The U.S. Economy Sends Mixed Signals: Here’s What It All Means
WASHINGTON (AP) — The U.S. economy is caught in a delicate and painful place. Confusing, too. Growth seems to be stalling, home sales are collapsing and economists are warning of a possible recession to come. But consumers continue to spend, businesses continue to post profits, and the economy continues to create hundreds of thousands of jobs each month. Amid all this, prices have accelerated to four-decade highs, and the Federal Reserve is desperately trying to put out the inflationary flames with higher interest rates. This makes borrowing more expensive for households and businesses. The Fed hopes to achieve the central bank’s triple axis: slow the economy just enough to curb inflation without causing a recession.
Speeches by Trump and Pence highlight sharp division in GOP
WASHINGTON (AP) — The escalating rivalry between former President Donald Trump and his once fiercely loyal Vice President Mike Pence has been on full display in Washington. The two gave dueling speeches on Tuesday about the future of the Republican Party. Trump, in his first return to Washington since Democrat Joe Biden ousted him from the White House, repeated the false allegations of voter fraud that sparked the Capitol uprising on Jan. 6. Pence, in a separate address, implored the party to move on after Trump’s defeat. The two men laid the groundwork for the presidential elections expected in 2024.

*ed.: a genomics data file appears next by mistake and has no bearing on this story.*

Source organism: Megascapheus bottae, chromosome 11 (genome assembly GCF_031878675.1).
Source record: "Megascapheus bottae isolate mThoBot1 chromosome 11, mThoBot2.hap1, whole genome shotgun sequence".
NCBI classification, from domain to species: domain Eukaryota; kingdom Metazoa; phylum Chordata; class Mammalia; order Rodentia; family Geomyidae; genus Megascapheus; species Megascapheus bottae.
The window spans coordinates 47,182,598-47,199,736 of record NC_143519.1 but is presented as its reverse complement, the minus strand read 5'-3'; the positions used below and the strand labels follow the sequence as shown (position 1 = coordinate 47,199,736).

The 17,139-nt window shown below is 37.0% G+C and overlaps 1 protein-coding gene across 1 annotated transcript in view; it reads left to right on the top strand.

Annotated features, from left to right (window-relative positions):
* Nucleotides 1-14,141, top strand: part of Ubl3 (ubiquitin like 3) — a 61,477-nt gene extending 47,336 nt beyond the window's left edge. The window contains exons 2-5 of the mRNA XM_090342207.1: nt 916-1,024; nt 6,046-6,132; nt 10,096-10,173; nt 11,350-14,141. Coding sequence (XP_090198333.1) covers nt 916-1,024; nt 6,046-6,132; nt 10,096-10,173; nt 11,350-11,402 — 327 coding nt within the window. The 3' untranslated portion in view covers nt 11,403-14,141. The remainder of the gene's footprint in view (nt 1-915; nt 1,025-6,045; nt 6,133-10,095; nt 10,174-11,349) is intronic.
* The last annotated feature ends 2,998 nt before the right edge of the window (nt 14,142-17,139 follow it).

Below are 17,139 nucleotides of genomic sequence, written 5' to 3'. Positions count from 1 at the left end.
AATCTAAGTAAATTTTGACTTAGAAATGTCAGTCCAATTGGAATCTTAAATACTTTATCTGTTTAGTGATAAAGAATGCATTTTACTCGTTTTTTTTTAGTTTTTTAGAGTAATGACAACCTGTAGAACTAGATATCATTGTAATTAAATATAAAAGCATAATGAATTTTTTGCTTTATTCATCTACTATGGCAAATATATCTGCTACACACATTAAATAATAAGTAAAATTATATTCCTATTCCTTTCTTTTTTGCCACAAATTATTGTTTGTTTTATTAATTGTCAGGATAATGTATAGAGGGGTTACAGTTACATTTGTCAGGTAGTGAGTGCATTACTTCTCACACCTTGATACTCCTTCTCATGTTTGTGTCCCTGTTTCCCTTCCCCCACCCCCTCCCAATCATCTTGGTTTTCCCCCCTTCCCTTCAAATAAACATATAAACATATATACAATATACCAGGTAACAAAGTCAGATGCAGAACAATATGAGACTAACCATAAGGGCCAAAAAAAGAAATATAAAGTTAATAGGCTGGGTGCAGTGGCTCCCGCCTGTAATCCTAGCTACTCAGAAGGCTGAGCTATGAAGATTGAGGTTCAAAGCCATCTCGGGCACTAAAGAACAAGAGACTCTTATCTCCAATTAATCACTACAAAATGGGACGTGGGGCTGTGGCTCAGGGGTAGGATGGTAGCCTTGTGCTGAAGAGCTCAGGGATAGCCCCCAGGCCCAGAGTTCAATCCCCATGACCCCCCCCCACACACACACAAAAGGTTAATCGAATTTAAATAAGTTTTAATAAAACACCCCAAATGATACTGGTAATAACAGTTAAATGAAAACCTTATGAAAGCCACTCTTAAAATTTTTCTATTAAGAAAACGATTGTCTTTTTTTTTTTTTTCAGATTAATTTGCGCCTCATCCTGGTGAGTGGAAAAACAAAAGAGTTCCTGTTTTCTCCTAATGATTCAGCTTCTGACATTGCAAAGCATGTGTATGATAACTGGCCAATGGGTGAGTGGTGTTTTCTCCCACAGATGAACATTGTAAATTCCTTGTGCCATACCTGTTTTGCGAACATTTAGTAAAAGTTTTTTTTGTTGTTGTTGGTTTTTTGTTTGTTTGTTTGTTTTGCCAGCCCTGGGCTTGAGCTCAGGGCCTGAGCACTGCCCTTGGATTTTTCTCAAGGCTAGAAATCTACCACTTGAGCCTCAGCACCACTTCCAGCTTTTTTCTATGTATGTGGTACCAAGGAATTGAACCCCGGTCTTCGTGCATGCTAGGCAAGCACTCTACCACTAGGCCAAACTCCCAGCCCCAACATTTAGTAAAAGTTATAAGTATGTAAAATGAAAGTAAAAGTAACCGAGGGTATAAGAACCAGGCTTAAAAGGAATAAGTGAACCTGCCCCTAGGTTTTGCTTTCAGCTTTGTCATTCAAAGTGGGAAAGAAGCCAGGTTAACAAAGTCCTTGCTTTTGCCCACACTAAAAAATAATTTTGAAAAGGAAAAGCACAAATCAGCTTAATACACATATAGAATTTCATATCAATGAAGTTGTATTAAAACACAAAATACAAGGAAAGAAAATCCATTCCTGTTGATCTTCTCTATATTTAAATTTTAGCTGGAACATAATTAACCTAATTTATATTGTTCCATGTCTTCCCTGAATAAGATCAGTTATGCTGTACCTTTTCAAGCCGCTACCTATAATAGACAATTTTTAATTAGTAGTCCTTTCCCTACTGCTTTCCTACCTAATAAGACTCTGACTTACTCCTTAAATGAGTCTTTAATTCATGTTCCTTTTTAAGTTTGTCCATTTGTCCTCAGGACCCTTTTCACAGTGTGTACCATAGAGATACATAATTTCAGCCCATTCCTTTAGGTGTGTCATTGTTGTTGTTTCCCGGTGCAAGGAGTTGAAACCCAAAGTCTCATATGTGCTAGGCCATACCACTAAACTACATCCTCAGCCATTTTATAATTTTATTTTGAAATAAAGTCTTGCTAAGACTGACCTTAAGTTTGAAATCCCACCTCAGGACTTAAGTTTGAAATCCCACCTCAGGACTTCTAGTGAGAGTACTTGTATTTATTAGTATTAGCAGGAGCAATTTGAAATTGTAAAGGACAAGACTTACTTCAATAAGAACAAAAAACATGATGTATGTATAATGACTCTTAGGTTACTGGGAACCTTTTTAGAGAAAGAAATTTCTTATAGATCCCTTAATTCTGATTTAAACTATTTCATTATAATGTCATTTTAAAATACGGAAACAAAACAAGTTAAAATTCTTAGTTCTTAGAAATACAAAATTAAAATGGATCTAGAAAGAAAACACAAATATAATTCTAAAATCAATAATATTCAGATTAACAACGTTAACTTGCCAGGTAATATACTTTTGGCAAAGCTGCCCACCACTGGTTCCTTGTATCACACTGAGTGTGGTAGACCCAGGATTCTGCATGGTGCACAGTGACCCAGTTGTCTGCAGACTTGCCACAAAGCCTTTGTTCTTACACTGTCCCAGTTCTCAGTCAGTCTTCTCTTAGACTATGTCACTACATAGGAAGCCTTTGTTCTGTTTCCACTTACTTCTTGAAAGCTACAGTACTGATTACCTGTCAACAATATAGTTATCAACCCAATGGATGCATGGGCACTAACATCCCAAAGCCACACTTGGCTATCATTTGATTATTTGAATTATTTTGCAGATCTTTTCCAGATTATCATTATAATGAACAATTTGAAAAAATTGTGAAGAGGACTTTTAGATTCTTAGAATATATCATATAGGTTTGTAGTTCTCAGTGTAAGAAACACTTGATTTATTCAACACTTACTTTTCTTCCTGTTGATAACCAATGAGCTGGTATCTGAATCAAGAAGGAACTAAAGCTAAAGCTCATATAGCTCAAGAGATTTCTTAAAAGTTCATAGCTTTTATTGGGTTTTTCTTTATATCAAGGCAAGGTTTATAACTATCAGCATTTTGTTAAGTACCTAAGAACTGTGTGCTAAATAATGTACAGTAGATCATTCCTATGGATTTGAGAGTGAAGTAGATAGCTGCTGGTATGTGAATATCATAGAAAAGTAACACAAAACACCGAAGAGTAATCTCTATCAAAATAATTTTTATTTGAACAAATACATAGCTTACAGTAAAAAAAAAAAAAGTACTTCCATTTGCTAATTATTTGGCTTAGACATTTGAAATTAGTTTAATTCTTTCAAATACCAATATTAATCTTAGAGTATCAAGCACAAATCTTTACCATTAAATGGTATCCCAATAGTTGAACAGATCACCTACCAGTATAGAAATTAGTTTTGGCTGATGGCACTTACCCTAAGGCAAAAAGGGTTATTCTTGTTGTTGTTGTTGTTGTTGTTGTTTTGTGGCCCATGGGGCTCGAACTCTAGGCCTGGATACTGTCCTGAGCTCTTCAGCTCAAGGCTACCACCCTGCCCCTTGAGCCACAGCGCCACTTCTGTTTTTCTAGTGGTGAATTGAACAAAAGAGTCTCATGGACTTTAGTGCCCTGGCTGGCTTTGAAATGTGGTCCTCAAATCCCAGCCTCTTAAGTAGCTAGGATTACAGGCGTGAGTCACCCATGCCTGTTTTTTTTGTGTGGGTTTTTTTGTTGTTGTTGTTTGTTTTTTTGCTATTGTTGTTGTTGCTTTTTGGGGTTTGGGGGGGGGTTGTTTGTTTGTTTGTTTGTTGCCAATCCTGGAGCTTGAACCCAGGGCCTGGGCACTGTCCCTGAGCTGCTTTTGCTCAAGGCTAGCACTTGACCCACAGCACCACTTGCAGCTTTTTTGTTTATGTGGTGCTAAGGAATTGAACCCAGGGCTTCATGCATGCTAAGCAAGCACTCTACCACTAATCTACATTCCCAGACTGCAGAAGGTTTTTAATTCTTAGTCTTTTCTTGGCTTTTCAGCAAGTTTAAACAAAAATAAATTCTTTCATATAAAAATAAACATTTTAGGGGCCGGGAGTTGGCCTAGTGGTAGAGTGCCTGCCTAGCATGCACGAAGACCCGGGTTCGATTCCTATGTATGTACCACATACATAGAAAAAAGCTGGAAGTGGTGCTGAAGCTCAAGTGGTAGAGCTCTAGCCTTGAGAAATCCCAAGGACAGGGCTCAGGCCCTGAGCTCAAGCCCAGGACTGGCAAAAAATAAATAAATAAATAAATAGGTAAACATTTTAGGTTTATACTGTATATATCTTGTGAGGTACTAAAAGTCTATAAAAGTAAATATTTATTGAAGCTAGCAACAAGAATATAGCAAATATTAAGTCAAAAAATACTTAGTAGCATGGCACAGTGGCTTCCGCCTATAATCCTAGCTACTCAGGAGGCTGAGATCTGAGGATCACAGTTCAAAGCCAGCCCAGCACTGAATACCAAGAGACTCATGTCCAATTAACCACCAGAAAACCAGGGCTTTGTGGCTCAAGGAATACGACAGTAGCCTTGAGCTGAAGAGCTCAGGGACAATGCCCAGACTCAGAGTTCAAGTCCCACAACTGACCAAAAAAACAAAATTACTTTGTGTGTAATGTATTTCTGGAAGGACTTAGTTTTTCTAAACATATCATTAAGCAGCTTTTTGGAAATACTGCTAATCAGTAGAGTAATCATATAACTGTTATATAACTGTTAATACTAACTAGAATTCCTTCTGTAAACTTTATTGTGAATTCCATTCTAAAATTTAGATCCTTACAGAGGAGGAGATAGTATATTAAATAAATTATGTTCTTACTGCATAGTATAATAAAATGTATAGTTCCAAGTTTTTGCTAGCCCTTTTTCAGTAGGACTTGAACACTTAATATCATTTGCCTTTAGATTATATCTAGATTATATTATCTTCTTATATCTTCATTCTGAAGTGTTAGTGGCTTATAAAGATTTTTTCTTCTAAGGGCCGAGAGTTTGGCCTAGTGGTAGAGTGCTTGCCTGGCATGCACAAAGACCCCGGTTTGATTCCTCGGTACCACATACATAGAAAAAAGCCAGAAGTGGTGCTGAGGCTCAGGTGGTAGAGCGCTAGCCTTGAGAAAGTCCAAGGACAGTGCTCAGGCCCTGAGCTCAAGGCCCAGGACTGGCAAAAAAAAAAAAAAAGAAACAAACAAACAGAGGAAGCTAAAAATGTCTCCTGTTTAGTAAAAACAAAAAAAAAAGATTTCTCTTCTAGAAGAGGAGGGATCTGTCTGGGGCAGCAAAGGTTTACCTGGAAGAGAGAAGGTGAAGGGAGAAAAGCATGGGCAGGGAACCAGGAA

AP Interview: Japanese minister says women are ‘undervalued’
TOKYO (AP) — Japan’s gender equality minister has called the country’s dangerously low birth rates and population slump a national crisis and blamed the “indifference and ignorance” of Japan’s male-dominated parliament for neglect. In an interview with The Associated Press, Seiko Noda presented the steady decline in the number of children born in Japan as an existential threat. She says the nation won’t have enough troops, police or firefighters for decades to come if this continues. Japan is the third largest economy in the world, but it struggles to make society more inclusive. There are concerns both in Japan and abroad about how Japan will reverse what critics call a deep-rooted history of machismo that has contributed to the low birth rate.
New studies bolster the coronavirus-out-of-the-wild theory
Two new studies provide more evidence that the coronavirus pandemic originated in a market in Wuhan, China, where live animals were sold. This further bolsters the theory that the virus came out of nature rather than escaping from a Chinese lab. The research was published online Tuesday by the journal Science. It shows that the Huanan Seafood Wholesale Market was likely the first epicenter of the plague that has now killed nearly 6.4 million people worldwide. Scientists also conclude that the virus that causes COVID-19, SARS-CoV-2, likely spread from animals to humans twice.
A civilian doctor commands respect on the front lines of the war in Ukraine
DONETSK REGION, Ukraine (AP) — The founder of a nonprofit medical organization is traveling across Ukraine’s Donetsk region delivering first aid kits, equipment and training to soldiers and paramedics near the front lines of the Russian war in Ukraine. A helmet and protective vest are not part of her uniform, but high heels and dresses are when she visits Ukrainian field posts and hospitals. Nataliia Voronkova is a civilian and a volunteer, and looking like one is important to her, even in a combat zone. Voronkova has spent more than eight years providing training and emergency medical supplies to Ukrainian forces. She says Russia’s invasion of Ukraine in late February created exponentially more needs and challenges.